Out of all your animal food options, processed meat is going to be the biggest problem. It’s high in HCAs, PAHs, NOCs, and heme iron. The concern with red meat is going to be greater the hotter you cook it and in regards to the quality of the meat you’re purchasing. As discussed above, grass-fed meat is going to not only be less toxic but also less inflammatory.
Dairy and Eggs
Dairy has factors that are both beneficial and possibly concerning. If you’re buying dairy from grass-fed or pasture-raised cows then the food will be less inflammatory and have a higher amount of CLA. Dairy is also a good source of calcium and vitamin D as well as probiotics if you’re using yogurt or kefir. All of these nutrients can help to lower your risk for cancer. However dairy is also high in IGF-1 and as we discussed in the blog post on Sugar and Cancer this can be problematic by increasing inflammation in the body. Eggs are often part of a healthier eating pattern however when cooked at high temperatures, as with fried eggs, this will create HCAs and PAHs. Eggs are also a rich source of choline, which may be a contributor of increased inflammation in the body as discussed above. For both eggs and dairy the increased risk seems to be mostly connected with hormonally-related cancers, such as prostate, breast and ovarian.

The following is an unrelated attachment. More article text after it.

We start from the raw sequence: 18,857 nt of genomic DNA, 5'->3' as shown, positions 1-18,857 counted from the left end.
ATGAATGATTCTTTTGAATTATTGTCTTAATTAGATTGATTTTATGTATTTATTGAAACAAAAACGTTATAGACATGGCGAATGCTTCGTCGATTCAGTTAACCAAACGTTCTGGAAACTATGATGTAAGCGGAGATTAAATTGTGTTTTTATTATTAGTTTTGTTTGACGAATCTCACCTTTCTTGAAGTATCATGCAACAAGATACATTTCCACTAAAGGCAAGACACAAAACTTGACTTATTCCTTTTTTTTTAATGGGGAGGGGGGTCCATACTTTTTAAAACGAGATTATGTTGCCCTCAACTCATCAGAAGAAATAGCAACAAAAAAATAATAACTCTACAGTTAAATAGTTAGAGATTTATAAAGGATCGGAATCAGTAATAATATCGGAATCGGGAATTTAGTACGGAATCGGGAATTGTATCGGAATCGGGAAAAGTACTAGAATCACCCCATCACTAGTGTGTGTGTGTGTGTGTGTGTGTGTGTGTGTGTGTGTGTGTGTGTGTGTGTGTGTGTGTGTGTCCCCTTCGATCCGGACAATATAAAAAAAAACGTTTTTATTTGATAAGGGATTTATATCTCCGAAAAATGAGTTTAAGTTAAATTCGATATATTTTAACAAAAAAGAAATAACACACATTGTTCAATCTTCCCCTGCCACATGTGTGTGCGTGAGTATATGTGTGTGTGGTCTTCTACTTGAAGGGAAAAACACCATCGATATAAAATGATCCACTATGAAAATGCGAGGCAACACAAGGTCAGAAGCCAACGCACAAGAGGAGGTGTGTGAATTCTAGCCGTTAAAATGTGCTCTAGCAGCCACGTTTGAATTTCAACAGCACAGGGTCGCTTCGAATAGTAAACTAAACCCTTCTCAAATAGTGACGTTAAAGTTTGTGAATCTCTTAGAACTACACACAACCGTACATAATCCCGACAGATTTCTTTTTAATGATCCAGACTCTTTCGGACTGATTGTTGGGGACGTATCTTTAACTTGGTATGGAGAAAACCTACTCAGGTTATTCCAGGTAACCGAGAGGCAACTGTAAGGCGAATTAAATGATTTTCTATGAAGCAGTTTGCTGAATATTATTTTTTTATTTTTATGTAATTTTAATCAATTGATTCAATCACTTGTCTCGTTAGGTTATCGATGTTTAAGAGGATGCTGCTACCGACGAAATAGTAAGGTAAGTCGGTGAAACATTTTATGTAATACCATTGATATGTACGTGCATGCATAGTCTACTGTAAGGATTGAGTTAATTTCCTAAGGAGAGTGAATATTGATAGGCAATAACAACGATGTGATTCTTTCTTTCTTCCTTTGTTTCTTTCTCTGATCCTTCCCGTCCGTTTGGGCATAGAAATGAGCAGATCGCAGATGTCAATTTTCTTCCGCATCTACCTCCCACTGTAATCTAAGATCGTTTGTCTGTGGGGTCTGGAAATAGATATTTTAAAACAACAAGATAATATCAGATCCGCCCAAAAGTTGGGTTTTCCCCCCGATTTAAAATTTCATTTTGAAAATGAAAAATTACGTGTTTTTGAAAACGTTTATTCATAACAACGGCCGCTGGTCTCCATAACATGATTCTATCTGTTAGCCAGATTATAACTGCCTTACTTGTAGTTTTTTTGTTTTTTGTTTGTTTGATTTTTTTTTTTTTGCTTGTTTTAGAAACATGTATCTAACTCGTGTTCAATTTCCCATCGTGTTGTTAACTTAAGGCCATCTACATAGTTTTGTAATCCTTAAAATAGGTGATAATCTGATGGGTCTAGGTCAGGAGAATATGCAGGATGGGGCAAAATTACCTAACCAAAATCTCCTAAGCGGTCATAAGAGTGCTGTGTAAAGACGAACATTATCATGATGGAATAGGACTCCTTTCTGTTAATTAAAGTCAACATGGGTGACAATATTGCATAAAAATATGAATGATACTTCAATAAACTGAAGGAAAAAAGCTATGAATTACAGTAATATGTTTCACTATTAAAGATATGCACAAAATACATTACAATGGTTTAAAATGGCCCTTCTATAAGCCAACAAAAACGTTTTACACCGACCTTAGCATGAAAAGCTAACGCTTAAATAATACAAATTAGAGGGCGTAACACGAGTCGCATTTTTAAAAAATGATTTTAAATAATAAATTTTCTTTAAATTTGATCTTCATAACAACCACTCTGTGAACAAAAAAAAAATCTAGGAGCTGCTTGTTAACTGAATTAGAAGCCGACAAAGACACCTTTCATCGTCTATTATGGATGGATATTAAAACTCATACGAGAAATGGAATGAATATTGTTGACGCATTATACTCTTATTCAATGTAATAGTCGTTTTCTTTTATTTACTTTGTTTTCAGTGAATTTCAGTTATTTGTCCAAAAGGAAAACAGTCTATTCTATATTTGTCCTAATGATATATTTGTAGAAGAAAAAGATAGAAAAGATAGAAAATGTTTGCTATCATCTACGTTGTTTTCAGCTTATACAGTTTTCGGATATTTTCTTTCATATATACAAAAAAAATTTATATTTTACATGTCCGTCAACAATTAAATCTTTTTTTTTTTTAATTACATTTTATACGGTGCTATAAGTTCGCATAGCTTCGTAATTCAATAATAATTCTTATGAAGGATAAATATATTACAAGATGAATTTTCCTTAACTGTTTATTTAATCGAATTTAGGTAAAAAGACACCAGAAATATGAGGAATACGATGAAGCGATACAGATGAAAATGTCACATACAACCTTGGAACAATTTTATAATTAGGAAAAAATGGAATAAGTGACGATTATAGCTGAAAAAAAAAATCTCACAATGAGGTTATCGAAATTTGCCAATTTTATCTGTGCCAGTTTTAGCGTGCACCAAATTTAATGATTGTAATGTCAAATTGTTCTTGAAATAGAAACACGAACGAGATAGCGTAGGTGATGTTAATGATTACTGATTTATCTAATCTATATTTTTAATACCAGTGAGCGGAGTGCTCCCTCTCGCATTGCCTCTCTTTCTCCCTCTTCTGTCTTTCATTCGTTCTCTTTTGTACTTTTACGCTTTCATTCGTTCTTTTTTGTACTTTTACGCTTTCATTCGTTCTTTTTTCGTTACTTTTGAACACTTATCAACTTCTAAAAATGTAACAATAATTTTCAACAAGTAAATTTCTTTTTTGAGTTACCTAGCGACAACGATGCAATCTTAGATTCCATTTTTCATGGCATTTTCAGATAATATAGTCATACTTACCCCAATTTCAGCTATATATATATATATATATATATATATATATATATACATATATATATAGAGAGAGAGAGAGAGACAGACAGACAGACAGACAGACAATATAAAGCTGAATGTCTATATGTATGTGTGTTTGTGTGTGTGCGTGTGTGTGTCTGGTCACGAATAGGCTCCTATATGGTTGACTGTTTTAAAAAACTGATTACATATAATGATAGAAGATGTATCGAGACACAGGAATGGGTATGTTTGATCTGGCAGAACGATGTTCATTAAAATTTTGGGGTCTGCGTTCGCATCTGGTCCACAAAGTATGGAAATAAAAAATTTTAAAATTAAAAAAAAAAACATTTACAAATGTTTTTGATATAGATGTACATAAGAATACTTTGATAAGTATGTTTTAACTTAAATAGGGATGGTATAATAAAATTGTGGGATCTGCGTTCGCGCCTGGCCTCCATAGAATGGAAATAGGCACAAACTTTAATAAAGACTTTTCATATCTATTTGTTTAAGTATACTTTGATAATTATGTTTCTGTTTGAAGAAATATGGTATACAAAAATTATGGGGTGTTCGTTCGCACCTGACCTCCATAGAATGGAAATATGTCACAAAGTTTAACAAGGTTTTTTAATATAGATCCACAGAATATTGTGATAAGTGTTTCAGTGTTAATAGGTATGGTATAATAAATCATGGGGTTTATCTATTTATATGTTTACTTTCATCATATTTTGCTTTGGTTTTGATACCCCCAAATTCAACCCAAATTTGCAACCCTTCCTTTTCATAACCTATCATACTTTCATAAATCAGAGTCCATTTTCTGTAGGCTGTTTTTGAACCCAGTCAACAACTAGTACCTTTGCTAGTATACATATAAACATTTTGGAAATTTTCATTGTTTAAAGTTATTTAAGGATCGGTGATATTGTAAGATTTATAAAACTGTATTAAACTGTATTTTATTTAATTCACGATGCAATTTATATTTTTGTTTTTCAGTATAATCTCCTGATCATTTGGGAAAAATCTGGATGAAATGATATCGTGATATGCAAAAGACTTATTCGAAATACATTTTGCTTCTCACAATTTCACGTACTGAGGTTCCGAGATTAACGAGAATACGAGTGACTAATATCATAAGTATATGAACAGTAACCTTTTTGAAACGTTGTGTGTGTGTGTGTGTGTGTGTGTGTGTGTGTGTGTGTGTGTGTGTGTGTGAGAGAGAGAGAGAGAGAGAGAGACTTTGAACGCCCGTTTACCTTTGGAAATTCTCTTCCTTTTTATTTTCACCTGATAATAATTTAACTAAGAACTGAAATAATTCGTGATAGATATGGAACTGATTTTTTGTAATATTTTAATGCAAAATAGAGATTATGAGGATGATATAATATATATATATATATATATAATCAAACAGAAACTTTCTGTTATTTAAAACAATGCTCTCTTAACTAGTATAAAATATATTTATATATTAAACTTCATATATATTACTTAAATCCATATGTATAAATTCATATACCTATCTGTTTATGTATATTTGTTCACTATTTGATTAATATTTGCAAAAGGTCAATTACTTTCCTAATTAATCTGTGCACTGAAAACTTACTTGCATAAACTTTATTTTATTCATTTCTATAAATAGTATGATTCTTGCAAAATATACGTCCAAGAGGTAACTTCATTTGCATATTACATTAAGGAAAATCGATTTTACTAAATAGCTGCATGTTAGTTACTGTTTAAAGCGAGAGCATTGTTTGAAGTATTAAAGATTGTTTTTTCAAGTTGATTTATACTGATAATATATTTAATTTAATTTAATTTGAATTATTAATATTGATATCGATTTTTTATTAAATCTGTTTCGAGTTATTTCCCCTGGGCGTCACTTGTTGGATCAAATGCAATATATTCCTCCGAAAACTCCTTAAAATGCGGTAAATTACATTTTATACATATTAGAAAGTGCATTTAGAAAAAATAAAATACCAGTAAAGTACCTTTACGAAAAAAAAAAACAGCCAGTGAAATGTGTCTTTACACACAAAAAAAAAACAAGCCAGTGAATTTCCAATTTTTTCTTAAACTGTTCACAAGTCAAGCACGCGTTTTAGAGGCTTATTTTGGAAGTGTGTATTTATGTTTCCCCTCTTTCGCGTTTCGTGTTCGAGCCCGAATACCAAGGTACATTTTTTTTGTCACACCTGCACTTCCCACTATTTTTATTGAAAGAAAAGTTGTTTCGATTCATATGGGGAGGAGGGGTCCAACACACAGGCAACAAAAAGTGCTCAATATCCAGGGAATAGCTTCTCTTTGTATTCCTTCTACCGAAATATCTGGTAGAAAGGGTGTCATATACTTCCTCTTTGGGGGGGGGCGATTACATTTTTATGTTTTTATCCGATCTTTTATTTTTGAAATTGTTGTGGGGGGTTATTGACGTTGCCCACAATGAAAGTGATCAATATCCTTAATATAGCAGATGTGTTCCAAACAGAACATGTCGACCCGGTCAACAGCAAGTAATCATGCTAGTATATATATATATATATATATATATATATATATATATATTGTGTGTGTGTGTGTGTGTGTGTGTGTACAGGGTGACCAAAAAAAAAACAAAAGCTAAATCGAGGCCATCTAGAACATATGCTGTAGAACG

Poultry and Fish